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Welcome to Middlesex County Council

I wish to honour my home, the old County of Middlesex, utilising prose and poetry, photographs and local history lore.

This website has been set up not only to explore and present the historic legacy of old Middlesex, but also to examine the way in which the county-region still coheres as a distinct entity at the topographic and imaginative levels.

Those of us born towards the end of the 1950s will have seen the last of the county as a formal, administrative entity: I recall doing my O Levels under the auspices of the Middlesex County Council Education Department in the 1970s. One of my abiding memories from childhood is of a steamroller moving along Queens Avenue N3 back in 1965. The words “Middlesex Borough of Finchley” were inscribed along the top edge of the driver’s cupola.

Yet despite its ostensive dissolution at the administrative level, the sweep and majesty of Middlesex continues to impinge on the imagination. Answering the call of the county has become the central axis of my written work. Over the last ten years I have built up a sizeable library devoted to all aspects of Middlesex, and intend to make this collection available to the public at some point in the future. Prints and illustrations from the library are viewable in various sections of the website.

I have also undertaken a long series of walks criss-crossing the region in order to defamiliarise my relations with the environment, aiming to throw the county's landscape, its hills and memories, dreams and imaginings into sharp relief. Some of these studies and explorations are woven into the various sections making up this site.

Many people maintain that Middlesex no longer exists. A bookseller in Hampstead enjoys sneering at my interests whenever I purchase books on the subject. Others come out with the wearying “Middlesex? That’s just a set of postcodes for people who don’t want to admit they live in London.” To be sure, the redefining of London’s administrative districts in 1964-5 supposedly did away with the County's municipal boroughs. In their place emerged a motley group of London boroughs, each of them inward facing and administratively isolated from its neighbours.

Yet the resonance of Middlesex lingers: walk down the Hendon Way, from Child’s Hill, to where traces of old UDC sewage farms remain visible in the concrete culverts, the raised line of the buried aqueducts at Brent Cross. Work up from there to Hendon, to Sunny Hill Park (noting the old Hendon Corporation metals set into the alleyways and road surfaces) and gaze over to the line of ridges running east to west along the old county borders. Allow the eye to roll far off, across the landscape beyond Harrow, to Haste Hill at Ruislip and to windy Harefield on the western border of the County. Next, cut through to Mill Hill via Arendene open space. Looking west again you see Kingsbury Hill, Barn Hill and Harrow (elongated ridges from this perspective) looking like dreadnoughts in line-abreast. Behind twinkle the lights of distant arterial roads and the tower blocks at Hounslow Heath.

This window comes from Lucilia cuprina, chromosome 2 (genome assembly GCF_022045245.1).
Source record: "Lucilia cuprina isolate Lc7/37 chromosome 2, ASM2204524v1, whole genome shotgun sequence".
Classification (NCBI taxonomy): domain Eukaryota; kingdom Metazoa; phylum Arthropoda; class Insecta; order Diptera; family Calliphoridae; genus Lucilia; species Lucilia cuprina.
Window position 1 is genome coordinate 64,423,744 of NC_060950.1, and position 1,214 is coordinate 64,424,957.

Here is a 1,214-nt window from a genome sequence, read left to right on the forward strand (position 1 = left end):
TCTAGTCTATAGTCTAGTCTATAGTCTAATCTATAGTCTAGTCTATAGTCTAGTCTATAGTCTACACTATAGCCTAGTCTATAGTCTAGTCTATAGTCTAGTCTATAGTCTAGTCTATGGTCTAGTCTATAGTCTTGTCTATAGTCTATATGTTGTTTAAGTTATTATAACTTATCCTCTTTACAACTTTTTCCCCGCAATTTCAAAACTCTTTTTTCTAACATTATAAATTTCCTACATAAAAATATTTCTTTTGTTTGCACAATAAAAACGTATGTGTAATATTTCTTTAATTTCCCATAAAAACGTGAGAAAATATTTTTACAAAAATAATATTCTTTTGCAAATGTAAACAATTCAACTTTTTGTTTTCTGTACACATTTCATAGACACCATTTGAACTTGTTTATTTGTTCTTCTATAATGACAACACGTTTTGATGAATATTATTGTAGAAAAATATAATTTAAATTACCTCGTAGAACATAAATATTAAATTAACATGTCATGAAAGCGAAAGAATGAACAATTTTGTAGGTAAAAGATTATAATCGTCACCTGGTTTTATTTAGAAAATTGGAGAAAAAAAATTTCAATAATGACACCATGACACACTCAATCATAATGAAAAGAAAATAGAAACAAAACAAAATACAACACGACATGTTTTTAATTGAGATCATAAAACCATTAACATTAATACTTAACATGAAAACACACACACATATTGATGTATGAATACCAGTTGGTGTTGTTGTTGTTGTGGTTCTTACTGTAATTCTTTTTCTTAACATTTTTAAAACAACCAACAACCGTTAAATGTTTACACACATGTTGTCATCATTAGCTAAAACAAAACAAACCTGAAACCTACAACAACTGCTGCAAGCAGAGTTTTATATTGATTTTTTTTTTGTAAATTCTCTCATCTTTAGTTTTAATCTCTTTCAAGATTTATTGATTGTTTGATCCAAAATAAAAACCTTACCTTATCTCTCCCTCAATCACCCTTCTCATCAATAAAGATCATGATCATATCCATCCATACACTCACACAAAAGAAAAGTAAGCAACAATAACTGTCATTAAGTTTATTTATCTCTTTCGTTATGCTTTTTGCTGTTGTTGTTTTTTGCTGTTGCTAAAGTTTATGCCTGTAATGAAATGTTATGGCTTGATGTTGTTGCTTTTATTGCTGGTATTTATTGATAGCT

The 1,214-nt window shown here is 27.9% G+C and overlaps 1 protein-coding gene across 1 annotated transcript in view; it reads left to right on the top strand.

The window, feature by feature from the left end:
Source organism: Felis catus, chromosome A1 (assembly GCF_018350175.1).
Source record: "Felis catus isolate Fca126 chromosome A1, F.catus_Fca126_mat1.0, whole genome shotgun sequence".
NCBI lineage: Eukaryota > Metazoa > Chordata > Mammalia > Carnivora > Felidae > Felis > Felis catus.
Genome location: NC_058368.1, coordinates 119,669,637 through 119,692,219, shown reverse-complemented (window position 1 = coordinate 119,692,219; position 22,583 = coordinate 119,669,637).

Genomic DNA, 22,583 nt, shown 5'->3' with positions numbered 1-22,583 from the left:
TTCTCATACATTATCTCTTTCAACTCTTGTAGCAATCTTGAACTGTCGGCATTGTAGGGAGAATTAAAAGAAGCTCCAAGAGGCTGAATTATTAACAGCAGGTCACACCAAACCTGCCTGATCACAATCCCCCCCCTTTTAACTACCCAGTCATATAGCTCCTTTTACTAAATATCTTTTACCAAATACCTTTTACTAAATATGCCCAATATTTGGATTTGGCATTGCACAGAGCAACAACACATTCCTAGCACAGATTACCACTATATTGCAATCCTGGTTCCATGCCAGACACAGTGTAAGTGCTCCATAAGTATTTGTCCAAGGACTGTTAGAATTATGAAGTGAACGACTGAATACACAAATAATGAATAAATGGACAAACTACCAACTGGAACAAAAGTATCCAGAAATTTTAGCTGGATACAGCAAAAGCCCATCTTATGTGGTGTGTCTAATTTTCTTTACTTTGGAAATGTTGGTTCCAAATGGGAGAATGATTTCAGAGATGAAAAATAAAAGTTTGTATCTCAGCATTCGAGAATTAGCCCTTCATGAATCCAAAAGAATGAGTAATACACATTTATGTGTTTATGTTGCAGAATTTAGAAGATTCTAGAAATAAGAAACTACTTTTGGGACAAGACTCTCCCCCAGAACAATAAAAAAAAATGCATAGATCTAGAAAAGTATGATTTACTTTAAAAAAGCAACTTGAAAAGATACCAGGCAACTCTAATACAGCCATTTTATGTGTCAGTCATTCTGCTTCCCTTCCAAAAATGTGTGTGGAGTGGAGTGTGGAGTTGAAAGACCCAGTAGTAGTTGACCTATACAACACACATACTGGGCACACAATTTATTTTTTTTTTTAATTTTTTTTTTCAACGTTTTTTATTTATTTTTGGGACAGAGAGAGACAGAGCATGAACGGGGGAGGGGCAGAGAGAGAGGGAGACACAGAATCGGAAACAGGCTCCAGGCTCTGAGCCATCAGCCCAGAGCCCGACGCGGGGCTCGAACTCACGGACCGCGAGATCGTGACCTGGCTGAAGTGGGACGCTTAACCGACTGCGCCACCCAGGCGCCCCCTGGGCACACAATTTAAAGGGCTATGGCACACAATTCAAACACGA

Nick Papadimitriou, Middlesex 2006

At moments like this the County sits in the palm of my hand, or it hangs suspended in the cortex. At other times it is a wild vicious thing: squashed insects on summer bitumen; dead souls trapped in pre-stressed concrete; sadness floating across wind-hacked sportsfields on lonely winter rambles. The county is both an intimate friend and a threat. It is the sparkle of sunlight on red suburban rooftops on spring mornings. It is compressed decades of endless car journeys down the A406 North Circular - drivers farting languidly in their Ford Capris.

Here are some other things the County has stored in its regional memory banks:

  • The sighting of a UFO over Harrow by three policemen in April 1984.


  •  Regional recall in names of streets and schools (Spout Lane North at West Bedfont, Oliver Goldsmith school in Kingsbury).

  • There are traces of old hedgerow in many places – along the Waterfall Road between Friern Barnet and Southgate for instance.

  • The giant Minchenden Oak growing in a dedicated garden in Southgate.

  • Lingering shockwaves of the war stored in concrete slabs, tarmac and pub myths (My newly discovered Aunt telling me about the flying-bomb incident at Standard Telephones & Cables in 1944. How she and her sister stood outside on Bounds Green Road waiting for my Grandmother to come out. When she finally emerged she was white with dust and totally deaf).

  • Buried memories of forgotten disasters (The Brent Cross Crane Disaster of 1964).

  • Elements of county recall in the poetry of Bill Griffith or John Betjamen.

  • The 'Crusher', a large roller causing destruction to buildings in Acton and Finchley in the yeras before the Second World War.

 All of these are covered in this site. Dig them out!

In coming months I will be building up a composite picture of the region. I will also undertake a partial study of neighbouring counties. A series of chapbook publications is planned and will be made available for download or for purchase in hard copy (the first of these, Cul-de-sac, is almost ready now). Please revisit the site periodically and track changes and improvements.

The County lives within us!


The Frontispiece of Middlesex Old and New
by Martin S Briggs 1934